Small Meetings Are Coming Up Big in the Comeback

April 26, 2021
Small Meetings Are Coming Up Big in the Comeback

Want to see the progression of corporate events in the past six months? Just track what LeAnn Koenig, vice operations of operations at Vertical Xchange, has experienced.

Primarily an organizer of boutique events across myriad industries, Koenig was hosting groups during the pandemic as early as last September. As you might expect, the audience was split about 50-50 between in-person and virtual. The ratio has gradually tilted more toward face-to-face, reaching 90% for Vertical Xchange’s Row Corp Exchange at The Westin Cape Coral Resort in Cape Coral, Florida, in January. In March, the company’s DairyXchange program was practically an all in-person affair at the same property — only four of the 75 participating companies were required by their organization’s rules to remain virtual. 

“We were right on track for where we normally would be,” Koenig said.

The percentages are high, but the numbers are low by design. Vertical Xchange specializes in one-on-one appointments among key decision-makers, allowing it to move back to traditional meetings faster than large associations. The trend is industry-wide. While some trade shows featuring thousands of attendees have been able to get off the ground, primarily in Florida, small corporate meetings are powering the initial stage of the event industry’s recovery.

Small Meetings Are Coming Up Big in the ComebackAccording to Knowland, an AI-powered data platform tracking hotels, convention and visitor bureaus, conference centers and other meeting venues, U.S. group meetings volume increased 42.5% in March compared to February. Corporate meetings accounted for 60.7% of that activity, with the average number of attendees at 61 in March — less than half of the 131 average attendees in March 2020, just before COVID sent the world home for a year.  

“The good news is meetings are happening and each month we continue to see additional growth,” said Kristi White, vice president of product management at Knowland.

Meeting Made Easy, a third-party site selection and event management company, has seen similar trends, according to Owner and Founder Mike Ferreira. “My job is back to 90% of what it was,” said Ferreira, who is based in Las Vegas. “I haven’t personally experienced a cancellation since December if that gives you some perspective.”

He said corporate meetings, in general, are seeing about 50%-75% of pre-pandemic attendance and that 80% of events being booked host fewer than 150 people. “I am not so sure hybrid is the way of the future based on what we are seeing,” he said.

Indeed, hotels across the country are filling their calendars with truly intimate, almost micro-events.

  • The Foundry Hotel  in Asheville, North Carolina, booked meetings of 20 attendees and 30 attendees, respectively, in February. Bookings within a 30-day window are now the norm, the hotel reported. Larger-scale meetings at the 87-person boutique property are downsizing for their Q2 events with much smaller numbers than originally contracted.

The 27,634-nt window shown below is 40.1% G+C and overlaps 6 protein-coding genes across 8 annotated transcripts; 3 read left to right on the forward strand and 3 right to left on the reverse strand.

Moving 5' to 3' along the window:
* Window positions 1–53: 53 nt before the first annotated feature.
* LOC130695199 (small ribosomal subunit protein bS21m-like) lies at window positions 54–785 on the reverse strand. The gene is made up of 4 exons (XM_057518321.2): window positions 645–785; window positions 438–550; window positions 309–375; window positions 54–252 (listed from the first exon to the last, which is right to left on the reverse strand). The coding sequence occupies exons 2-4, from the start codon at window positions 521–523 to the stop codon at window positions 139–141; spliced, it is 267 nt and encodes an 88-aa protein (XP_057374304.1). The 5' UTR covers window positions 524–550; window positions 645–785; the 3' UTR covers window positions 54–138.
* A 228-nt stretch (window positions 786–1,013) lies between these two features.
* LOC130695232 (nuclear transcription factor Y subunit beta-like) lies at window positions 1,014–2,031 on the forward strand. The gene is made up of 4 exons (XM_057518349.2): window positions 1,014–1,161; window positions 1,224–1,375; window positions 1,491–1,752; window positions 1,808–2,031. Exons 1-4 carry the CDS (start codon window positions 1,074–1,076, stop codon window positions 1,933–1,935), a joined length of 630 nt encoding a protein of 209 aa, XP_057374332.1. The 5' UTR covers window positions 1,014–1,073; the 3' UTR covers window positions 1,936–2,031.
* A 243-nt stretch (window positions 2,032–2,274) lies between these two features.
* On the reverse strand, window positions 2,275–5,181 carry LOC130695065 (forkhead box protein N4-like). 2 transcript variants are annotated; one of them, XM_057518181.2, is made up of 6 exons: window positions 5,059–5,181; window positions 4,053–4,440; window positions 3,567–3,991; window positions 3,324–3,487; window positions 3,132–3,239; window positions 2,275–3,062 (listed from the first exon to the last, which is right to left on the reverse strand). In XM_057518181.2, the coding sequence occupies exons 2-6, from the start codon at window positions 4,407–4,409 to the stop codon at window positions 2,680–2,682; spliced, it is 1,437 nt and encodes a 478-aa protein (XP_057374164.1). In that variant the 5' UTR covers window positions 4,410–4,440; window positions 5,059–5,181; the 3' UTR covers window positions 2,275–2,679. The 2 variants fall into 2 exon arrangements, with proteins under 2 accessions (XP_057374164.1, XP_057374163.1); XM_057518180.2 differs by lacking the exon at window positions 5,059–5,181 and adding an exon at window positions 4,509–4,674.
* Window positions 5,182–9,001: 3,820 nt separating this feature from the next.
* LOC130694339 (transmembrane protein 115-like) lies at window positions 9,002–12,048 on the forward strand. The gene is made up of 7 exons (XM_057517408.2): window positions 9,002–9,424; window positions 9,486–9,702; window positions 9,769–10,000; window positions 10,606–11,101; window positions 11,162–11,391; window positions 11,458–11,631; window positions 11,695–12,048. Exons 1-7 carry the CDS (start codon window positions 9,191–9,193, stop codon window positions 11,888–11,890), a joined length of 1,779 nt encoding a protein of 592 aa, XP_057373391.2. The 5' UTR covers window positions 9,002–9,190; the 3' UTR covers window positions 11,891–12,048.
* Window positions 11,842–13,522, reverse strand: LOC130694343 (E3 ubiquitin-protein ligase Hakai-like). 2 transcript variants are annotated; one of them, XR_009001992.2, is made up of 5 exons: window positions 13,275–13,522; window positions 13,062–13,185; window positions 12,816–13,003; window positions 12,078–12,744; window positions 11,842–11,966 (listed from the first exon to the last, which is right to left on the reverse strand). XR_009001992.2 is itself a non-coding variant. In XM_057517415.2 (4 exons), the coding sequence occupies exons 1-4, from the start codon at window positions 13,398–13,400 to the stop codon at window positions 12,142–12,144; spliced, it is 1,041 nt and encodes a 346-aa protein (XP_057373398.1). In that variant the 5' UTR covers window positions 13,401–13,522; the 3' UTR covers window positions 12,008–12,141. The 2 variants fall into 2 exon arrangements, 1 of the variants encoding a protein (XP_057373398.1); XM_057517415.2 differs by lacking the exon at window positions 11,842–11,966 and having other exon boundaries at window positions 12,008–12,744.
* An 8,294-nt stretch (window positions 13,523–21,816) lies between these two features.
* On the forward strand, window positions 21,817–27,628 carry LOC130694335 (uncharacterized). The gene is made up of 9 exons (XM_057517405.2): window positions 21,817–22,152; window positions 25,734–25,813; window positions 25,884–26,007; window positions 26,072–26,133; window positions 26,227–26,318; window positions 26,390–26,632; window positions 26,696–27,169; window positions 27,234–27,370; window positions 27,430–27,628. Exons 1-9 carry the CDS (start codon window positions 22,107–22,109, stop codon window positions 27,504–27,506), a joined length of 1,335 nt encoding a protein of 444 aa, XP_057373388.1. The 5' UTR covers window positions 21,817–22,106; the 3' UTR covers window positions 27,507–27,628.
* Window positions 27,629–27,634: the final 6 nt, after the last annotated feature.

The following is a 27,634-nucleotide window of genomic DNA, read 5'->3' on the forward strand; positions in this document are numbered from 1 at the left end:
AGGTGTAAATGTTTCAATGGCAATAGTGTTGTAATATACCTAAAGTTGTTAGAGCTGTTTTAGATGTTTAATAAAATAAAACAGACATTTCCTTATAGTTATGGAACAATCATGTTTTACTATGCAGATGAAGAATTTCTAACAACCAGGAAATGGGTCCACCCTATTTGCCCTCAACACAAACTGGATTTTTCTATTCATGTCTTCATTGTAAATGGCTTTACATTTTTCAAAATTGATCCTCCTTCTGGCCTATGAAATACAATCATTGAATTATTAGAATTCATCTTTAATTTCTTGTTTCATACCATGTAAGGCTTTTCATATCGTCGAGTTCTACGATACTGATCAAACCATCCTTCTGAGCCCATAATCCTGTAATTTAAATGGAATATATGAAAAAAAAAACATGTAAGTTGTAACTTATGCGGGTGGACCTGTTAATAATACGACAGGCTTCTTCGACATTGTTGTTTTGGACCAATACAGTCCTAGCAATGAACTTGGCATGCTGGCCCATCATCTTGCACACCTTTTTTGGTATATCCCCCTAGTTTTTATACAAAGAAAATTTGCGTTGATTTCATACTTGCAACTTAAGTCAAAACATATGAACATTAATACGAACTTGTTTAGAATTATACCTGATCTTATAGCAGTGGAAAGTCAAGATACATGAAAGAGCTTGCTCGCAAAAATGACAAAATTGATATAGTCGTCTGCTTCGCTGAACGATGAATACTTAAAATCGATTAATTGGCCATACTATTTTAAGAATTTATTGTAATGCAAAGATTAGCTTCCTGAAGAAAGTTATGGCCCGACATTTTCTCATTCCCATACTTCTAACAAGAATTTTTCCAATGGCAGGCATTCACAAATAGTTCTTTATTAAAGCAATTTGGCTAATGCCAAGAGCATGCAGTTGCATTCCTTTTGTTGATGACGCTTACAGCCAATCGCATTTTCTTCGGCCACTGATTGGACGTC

• French Quarter Inn in Charleston, South Carolina, has seen an uptick in meetings between six and 15 people. The hotel hosted one meeting each week of February, four meetings in March and a two-day meeting in April. Jessica Bowman, area director of sales for Charlestowne Hotels, said 21 small corporate events are booked through the end of the year at French Quarter Inn and nine others set for the nearby HarbourView Inn. “We look forward to welcoming [groups] back with open arms and showcasing what makes our city so special — from our vibrant spirit and culture to our warm and inviting hospitality,” she said.
  • Vibeke Sansone, director of sales and marketing, at the JW Marriott Orlando Bonnet Creek Resort & Spa in Orlando, said the hotel hosted 88% more smaller meetings in January and February than it did in November and December 2020. March saw an increase of 40% more events business than two previous months, and catering revenue is up 52% for small groups.
  • The InterContinental New York Times Square, renowned for its 2,700-sq.-ft. penthouse for up to eight attendees, has 12 confirmed reservations through June.
  • The Westin Cape Coral Resort attributes 80% of its group business to small meetings.

Discover Dunwoody Director of Sales Steven Schumacher, who is busy marketing a cluster of Atlanta-area hotels including Crowne Plaza Atlanta Perimeter Center; Le Meridien Atlanta Perimeter; Atlanta Marriott Perimeter Center; Embassy Suites by Hilton Atlanta Perimeter Center and Hyatt Place Atlanta/Perimeter Center, predicted drive-to meetings and regional events will dominate the market for several more months.

“It’s not until after Labor Day that we will see any real, consistent bookings for larger groups with limited or no social distancing measures,” he said.

Terry Matthews-Lombardo, professional meeting management and on-site trip director for her own company, TML Services Group, is more conservative with her estimates. Based off of her clients, a mix of corporations and associations, she expects attendance to be 50% of pre-COVID levels for the typically 75-500-attendee events she produces. 

“It will be a slow climb in future years to get numbers up again,” said Matthews-Lombardo, who recently attended a FAM trip in Dunwoody.

While attendee numbers may be down, the number of events is rising fast and furiously. Ferreira advised planners to submit RFPs as soon as possible as some hotel blocks are already filled as far out as Spring 2022. “It’s just so hard to find dates and meeting space,” he said.

Photo Credits: Discover Dunwoody and French Quarter Inn

 

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